Planning use of social media? Just jump in

One of the most rewarding projects I’ve done this year has also been one of the simplest: helping create a blog and video for Silver Surfers with Emma Solomon and the team at Digital Unite. It’s provided me with new insights into how best to help people and organisations adopt social media. As Emma now says, just jump in.

Digital Unite used to be called Hairnet, and for the past 12 year they have specialised in helping older people use computers and the Net, by working with organisations and individuals. Their annual Silver Surfers Day will involve about 700 organisations next May.

A couple of months back I started talking with Emma and her team about how these days many older people were pretty capable online, and rather than being part of the digital excluded could be seen as enthusiastic champions. That offers scope for good stories, celebrations, and maybe new partnerships with industry sponsors and others. We met through ace social innovation networker Steve Moore, who I worked for on 2gether08.

We started talking about a major event to evolve Silver Surfing Second Wave (I just invented that) or something that would both continue work on digital inclusion and also celebrate what older people are doing with social media. We decided to focus on the Award Day this October, when a Silver Surfer of the Year is announced. Why not do a blog, and some video on the day?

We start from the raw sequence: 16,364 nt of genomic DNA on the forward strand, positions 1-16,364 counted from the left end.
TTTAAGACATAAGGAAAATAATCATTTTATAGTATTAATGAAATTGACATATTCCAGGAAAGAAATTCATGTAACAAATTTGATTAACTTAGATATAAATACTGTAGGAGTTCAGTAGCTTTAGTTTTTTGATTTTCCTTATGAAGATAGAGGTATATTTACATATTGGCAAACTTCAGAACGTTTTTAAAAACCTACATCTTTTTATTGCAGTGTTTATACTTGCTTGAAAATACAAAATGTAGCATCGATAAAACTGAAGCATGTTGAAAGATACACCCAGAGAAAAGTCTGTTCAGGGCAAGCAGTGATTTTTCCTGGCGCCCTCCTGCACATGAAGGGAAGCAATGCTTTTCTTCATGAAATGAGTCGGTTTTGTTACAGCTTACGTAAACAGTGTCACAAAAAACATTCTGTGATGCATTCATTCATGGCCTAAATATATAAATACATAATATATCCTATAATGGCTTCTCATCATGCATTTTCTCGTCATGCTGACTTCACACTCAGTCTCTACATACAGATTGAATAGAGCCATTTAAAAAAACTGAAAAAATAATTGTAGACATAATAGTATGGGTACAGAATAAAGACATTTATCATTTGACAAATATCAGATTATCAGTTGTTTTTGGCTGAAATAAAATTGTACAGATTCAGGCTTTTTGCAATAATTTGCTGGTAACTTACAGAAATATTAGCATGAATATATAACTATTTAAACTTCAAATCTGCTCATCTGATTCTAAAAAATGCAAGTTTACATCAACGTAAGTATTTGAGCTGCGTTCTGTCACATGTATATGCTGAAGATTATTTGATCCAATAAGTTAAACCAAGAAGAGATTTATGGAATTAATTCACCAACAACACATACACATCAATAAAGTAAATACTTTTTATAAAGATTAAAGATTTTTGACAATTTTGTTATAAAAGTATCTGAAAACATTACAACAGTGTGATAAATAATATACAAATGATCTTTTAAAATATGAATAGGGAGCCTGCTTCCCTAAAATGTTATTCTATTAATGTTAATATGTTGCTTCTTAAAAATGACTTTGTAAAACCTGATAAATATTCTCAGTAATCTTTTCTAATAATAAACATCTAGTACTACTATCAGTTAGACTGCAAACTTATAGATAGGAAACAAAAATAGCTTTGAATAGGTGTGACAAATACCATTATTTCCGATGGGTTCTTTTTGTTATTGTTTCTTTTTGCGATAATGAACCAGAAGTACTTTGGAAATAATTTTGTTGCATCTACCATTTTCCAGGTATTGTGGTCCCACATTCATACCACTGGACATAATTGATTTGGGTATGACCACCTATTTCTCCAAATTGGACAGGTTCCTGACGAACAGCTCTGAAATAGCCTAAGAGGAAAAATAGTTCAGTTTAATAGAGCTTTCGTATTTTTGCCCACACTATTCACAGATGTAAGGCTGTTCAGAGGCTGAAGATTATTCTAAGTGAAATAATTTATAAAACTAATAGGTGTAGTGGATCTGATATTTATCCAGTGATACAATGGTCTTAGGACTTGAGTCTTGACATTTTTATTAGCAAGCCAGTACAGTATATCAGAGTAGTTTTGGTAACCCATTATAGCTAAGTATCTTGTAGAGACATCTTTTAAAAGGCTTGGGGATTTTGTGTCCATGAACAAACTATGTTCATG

With only a few weeks to go, Sophie Theunissen picked up the challenge for Digital Unite. I put her in touch with my friends at Ruralnet and they soon had a WordPress blog ready to go … created by Sophie and the DU team, not me.

Then on the day I turned up with some cameras, and shot the main speakers. However, things really took off when I offered my Flip Mino to Gill Adams (video above), who handles communications at Digital Unite. Gill reports:

David Wilcox, social reporter, thrust a miniature video-recorder in my hand just before the Awards started last Thursday. ‘I’m much more comfortable with the written word,’ I nearly said but by then he’d shown me the red on/off button and just said, ‘video someone and then pass it on to them to video someone else.’ All I can say is I want a dinky little camera like this for Christmas! This clip here shows just how easy it is.


Even though I was alarmed to find, on playback, that I sounded like a chat show hostess on speed, using it was a riot. And, you know what, no one was shy! Everyone wanted to be video’d or to video and that includes MPs, Director of McCarthy & Stone (that’s Gary Day, somewhere on this page, there’s quite a lot of his tie!), as well as Silver Surfer winner and runners-up. In fact, it was one of the runners-up, Simbo, who interviewed Gary Day.